Troublemaker: A Personal History of School Reform since Sputnik
Chester E. Finn, Jr.
Princeton University Press
Chester E. Finn, Jr. found he didn't want to make a career out of teaching when he left Harvard. A year teaching at Newton High School in Massachusetts was enough to reveal teaching just wasn't for him, so Finn did the next best thing and became an education policy expert.
Finn, the president-and the original gadfly-of the Thomas B. Fordham Institute, has been out and about in Washington, D.C.'s political and education circles for more than 40 years, rubbing elbows both the right way and often the wrong but always educating.
He pours some of that acquired insight and reflection into his new book, Troublemaker: a Personal History of School Reform since Sputnik, describing not only the history of American education policy over the last 50 years but quite a bit of his own education.
Newton High, Finn said, convinced him that teaching was tough, underappreciated, and that there were serious things going wrong with American education since his days in the public schools of Dayton, Ohio. He also learned that, to make a difference, he would have to get out of the classroom, a move that pushed him into graduate school at Harvard and into the arms of Daniel Patrick Moynihan.
Moynihan helped shape Finn's early ideas on education and social policy and also was responsible for getting him to the nation's capital, where he began his intimate view of every national education endeavor America has launched from racial integration through testing and standards to charters and choice.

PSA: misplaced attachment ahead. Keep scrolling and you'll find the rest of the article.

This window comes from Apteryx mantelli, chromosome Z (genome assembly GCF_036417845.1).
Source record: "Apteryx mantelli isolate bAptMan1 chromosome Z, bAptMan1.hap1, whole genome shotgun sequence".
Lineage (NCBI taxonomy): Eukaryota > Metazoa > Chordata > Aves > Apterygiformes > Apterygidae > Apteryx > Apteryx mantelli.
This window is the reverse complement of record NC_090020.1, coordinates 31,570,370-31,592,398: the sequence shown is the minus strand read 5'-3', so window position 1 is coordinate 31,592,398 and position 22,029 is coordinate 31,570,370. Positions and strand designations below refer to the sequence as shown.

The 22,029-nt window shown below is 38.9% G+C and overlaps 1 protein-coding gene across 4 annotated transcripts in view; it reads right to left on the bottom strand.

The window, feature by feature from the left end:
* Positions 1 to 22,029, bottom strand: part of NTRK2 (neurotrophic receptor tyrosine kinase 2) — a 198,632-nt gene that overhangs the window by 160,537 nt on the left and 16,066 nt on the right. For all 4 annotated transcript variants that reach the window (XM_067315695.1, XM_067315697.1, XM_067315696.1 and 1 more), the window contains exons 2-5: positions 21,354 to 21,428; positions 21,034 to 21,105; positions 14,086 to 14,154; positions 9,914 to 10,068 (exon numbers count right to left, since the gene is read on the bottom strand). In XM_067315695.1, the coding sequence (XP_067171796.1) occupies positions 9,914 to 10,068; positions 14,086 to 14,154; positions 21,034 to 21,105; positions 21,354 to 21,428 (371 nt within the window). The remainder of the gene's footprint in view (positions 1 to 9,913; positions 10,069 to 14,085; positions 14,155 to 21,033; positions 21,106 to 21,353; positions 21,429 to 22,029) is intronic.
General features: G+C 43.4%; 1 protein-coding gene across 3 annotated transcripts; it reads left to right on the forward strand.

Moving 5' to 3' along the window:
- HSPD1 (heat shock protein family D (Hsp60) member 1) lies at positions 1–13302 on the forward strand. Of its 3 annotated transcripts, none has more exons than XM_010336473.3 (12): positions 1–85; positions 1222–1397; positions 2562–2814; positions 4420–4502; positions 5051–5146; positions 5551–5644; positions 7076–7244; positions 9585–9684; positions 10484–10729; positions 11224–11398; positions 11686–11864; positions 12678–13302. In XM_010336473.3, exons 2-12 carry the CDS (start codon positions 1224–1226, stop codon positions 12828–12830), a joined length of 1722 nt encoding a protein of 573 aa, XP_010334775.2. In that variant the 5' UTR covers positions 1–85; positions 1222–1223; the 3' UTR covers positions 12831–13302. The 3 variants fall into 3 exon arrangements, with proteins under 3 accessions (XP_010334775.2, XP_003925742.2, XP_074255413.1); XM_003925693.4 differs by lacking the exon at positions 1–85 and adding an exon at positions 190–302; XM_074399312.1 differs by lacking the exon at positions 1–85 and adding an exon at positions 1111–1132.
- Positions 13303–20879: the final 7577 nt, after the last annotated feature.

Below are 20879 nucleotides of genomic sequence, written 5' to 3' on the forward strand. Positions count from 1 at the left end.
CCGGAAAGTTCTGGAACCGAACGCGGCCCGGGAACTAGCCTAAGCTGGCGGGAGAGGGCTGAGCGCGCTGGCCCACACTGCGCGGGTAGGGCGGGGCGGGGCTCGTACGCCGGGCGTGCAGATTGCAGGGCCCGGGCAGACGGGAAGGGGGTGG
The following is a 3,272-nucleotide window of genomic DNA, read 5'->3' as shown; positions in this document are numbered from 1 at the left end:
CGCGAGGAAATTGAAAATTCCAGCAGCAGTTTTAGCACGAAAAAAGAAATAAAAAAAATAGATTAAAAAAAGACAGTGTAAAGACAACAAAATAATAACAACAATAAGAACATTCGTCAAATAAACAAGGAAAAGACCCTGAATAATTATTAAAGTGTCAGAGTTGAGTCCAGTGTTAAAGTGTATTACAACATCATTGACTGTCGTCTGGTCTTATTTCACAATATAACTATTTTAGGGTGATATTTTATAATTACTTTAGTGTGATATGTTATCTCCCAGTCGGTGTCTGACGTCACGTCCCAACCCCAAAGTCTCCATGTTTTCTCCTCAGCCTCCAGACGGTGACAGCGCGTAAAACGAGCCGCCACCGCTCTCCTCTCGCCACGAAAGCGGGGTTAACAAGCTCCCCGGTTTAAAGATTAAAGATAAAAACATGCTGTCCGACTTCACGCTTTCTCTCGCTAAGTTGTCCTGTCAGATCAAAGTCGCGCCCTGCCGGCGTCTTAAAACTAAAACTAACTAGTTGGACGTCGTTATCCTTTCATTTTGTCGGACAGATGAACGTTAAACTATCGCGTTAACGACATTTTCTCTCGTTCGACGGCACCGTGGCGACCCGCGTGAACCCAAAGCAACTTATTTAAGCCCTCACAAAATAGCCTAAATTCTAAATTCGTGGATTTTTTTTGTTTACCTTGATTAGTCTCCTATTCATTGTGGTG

What makes this book different and much more interesting than most policy retrospectives is its autobiographical nature. Insights from Finn's personal history help illuminate his years as a Moynihan aide and as a presidential assistant to Richard Nixon. As an assistant secretary of education in the Reagan administration he saw the possibilities for change and also a desire by administration officials not to rock the boat. He also shares insights into his gradual shift from Democrat to Neocon before most people really knew what one was, although these days he's not real excited about the Republican Party.
Each turn in the road brought new views and Finn shares them. There's enough Checker Finn in this book for both his friends and his foes. But despite his crankiness at times, Finn's tour of the last half century serves up hope, of which America and its education system are in dire need.
For Checker Finn's own reflections on his book, see here.
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